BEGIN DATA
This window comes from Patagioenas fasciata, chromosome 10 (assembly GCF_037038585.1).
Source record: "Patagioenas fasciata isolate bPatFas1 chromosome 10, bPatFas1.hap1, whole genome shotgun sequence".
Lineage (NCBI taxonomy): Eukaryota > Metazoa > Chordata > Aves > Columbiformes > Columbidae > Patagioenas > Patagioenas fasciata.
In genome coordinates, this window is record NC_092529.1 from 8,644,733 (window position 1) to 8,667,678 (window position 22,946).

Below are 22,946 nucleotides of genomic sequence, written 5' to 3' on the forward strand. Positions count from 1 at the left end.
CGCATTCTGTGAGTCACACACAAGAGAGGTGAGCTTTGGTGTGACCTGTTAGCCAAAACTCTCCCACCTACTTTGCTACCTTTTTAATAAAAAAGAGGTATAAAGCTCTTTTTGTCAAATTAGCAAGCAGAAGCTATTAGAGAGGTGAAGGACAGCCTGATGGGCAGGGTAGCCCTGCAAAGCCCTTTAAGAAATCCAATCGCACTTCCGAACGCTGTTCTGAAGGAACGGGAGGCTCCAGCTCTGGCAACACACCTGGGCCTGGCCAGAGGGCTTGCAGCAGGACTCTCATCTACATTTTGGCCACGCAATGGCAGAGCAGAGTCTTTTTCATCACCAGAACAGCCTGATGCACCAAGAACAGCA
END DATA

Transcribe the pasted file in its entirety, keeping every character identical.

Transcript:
This window comes from Patagioenas fasciata, chromosome 10 (assembly GCF_037038585.1).
Source record: "Patagioenas fasciata isolate bPatFas1 chromosome 10, bPatFas1.hap1, whole genome shotgun sequence".
Lineage (NCBI taxonomy): Eukaryota > Metazoa > Chordata > Aves > Columbiformes > Columbidae > Patagioenas > Patagioenas fasciata.
In genome coordinates, this window is record NC_092529.1 from 8,644,733 (window position 1) to 8,667,678 (window position 22,946).

Below are 22,946 nucleotides of genomic sequence, written 5' to 3' on the forward strand. Positions count from 1 at the left end.
CGCATTCTGTGAGTCACACACAAGAGAGGTGAGCTTTGGTGTGACCTGTTAGCCAAAACTCTCCCACCTACTTTGCTACCTTTTTAATAAAAAAGAGGTATAAAGCTCTTTTTGTCAAATTAGCAAGCAGAAGCTATTAGAGAGGTGAAGGACAGCCTGATGGGCAGGGTAGCCCTGCAAAGCCCTTTAAGAAATCCAATCGCACTTCCGAACGCTGTTCTGAAGGAACGGGAGGCTCCAGCTCTGGCAACACACCTGGGCCTGGCCAGAGGGCTTGCAGCAGGACTCTCATCTACATTTTGGCCACGCAATGGCAGAGCAGAGTCTTTTTCATCACCAGAACAGCCTGATGCACCAAGAACAGCA